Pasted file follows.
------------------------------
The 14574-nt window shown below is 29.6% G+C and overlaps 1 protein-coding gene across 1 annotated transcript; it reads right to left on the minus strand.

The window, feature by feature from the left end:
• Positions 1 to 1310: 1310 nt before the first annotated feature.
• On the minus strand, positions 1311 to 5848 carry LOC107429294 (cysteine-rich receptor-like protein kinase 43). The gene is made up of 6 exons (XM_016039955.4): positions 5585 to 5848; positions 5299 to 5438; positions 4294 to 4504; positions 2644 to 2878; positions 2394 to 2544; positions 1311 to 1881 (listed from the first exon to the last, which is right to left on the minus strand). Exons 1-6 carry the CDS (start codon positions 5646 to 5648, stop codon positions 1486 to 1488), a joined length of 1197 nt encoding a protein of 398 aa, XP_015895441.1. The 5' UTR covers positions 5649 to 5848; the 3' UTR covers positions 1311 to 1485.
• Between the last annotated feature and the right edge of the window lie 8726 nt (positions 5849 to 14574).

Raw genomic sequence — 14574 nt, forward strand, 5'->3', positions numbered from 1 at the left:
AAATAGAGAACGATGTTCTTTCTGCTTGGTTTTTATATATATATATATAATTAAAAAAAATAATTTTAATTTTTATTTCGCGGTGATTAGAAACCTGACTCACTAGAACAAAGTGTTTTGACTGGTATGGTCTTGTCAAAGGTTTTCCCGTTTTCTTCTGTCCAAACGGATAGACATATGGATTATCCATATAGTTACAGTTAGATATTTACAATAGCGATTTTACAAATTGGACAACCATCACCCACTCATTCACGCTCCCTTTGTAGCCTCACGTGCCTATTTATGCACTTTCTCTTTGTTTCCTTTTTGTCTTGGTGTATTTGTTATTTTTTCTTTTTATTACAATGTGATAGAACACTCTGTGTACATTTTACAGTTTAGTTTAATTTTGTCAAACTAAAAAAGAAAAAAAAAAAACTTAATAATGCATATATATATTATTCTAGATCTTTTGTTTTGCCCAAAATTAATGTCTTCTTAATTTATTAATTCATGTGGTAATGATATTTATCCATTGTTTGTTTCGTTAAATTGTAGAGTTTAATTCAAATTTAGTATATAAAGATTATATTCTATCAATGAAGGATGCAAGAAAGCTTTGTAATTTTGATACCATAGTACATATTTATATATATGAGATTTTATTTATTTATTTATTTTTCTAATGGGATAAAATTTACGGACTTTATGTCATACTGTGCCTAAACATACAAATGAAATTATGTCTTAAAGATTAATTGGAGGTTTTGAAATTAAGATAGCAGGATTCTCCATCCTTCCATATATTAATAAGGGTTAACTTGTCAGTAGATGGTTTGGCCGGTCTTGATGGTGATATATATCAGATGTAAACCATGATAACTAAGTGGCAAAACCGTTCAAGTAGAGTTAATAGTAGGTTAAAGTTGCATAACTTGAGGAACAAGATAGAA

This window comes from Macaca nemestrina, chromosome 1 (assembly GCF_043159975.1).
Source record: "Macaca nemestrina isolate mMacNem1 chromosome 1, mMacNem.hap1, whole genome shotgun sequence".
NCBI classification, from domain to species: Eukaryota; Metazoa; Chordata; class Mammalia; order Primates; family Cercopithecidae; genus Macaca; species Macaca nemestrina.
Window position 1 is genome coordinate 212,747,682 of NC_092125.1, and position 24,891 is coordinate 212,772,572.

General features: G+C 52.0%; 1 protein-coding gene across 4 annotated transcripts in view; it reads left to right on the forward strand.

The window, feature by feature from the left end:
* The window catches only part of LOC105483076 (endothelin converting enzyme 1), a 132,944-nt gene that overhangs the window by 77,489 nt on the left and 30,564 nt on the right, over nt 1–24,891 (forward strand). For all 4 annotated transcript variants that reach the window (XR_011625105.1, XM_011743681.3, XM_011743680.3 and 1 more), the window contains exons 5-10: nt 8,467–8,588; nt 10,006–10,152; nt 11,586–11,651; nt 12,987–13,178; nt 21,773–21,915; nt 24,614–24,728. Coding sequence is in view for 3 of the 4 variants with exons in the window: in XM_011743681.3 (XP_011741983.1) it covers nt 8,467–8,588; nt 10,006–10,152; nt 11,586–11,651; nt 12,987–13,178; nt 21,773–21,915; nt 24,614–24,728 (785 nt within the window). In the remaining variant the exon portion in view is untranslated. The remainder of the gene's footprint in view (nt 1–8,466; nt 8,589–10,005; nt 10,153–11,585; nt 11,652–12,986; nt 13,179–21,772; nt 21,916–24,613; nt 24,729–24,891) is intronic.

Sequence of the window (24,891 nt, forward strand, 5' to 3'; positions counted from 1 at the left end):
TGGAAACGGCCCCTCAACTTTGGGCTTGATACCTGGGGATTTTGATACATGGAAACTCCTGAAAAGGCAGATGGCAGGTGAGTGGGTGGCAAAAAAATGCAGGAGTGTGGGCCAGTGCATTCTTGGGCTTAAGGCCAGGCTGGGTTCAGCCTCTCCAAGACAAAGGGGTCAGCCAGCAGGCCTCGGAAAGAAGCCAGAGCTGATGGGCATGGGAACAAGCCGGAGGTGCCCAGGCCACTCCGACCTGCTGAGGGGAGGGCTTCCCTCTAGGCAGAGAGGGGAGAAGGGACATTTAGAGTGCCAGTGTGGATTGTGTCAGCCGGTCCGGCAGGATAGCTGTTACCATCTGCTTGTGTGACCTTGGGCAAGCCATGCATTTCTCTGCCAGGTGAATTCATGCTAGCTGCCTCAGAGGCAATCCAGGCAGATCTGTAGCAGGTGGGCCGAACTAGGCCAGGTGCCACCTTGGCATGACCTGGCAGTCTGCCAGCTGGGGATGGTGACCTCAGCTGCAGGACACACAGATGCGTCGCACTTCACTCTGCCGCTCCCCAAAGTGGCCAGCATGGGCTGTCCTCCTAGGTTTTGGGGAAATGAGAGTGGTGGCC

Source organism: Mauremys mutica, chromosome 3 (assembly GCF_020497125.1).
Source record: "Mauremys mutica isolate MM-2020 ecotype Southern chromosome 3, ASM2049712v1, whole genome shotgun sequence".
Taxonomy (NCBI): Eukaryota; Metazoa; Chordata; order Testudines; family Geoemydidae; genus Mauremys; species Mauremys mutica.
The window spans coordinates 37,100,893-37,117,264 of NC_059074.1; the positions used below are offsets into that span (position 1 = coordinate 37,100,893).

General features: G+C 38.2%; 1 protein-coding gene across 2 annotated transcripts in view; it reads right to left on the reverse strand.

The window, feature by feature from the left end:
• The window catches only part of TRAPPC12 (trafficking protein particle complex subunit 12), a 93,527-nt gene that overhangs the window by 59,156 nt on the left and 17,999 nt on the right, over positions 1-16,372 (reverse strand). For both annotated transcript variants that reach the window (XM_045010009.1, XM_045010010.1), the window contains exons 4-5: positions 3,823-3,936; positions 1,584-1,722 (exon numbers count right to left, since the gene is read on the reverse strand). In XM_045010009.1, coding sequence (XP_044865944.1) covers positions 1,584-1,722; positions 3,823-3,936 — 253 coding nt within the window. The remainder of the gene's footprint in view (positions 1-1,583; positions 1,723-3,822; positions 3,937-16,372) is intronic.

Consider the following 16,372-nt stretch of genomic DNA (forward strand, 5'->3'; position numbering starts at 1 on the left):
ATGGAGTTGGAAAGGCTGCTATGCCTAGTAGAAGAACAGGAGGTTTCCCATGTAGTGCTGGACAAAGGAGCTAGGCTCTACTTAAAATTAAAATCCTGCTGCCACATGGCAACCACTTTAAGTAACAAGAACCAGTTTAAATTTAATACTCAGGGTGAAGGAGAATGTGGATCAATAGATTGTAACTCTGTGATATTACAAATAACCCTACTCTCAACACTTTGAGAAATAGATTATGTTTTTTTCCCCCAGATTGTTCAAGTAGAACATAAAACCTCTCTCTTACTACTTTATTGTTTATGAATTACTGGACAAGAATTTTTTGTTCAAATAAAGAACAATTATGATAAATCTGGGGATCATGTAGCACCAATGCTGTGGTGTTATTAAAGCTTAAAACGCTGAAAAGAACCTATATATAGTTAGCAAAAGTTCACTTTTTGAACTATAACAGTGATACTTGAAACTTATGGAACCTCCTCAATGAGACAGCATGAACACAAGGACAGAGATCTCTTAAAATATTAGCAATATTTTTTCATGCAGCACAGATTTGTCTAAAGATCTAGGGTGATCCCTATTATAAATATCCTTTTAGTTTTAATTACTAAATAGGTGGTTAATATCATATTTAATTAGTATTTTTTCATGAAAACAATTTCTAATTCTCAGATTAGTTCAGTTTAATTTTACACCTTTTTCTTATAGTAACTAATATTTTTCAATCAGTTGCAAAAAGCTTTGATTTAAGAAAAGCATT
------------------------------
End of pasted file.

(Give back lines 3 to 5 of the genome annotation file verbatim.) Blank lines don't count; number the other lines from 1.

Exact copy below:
• Positions 1 to 1310: 1310 nt before the first annotated feature.
• On the minus strand, positions 1311 to 5848 carry LOC107429294 (cysteine-rich receptor-like protein kinase 43). The gene is made up of 6 exons (XM_016039955.4): positions 5585 to 5848; positions 5299 to 5438; positions 4294 to 4504; positions 2644 to 2878; positions 2394 to 2544; positions 1311 to 1881 (listed from the first exon to the last, which is right to left on the minus strand). Exons 1-6 carry the CDS (start codon positions 5646 to 5648, stop codon positions 1486 to 1488), a joined length of 1197 nt encoding a protein of 398 aa, XP_015895441.1. The 5' UTR covers positions 5649 to 5848; the 3' UTR covers positions 1311 to 1485.
• Between the last annotated feature and the right edge of the window lie 8726 nt (positions 5849 to 14574).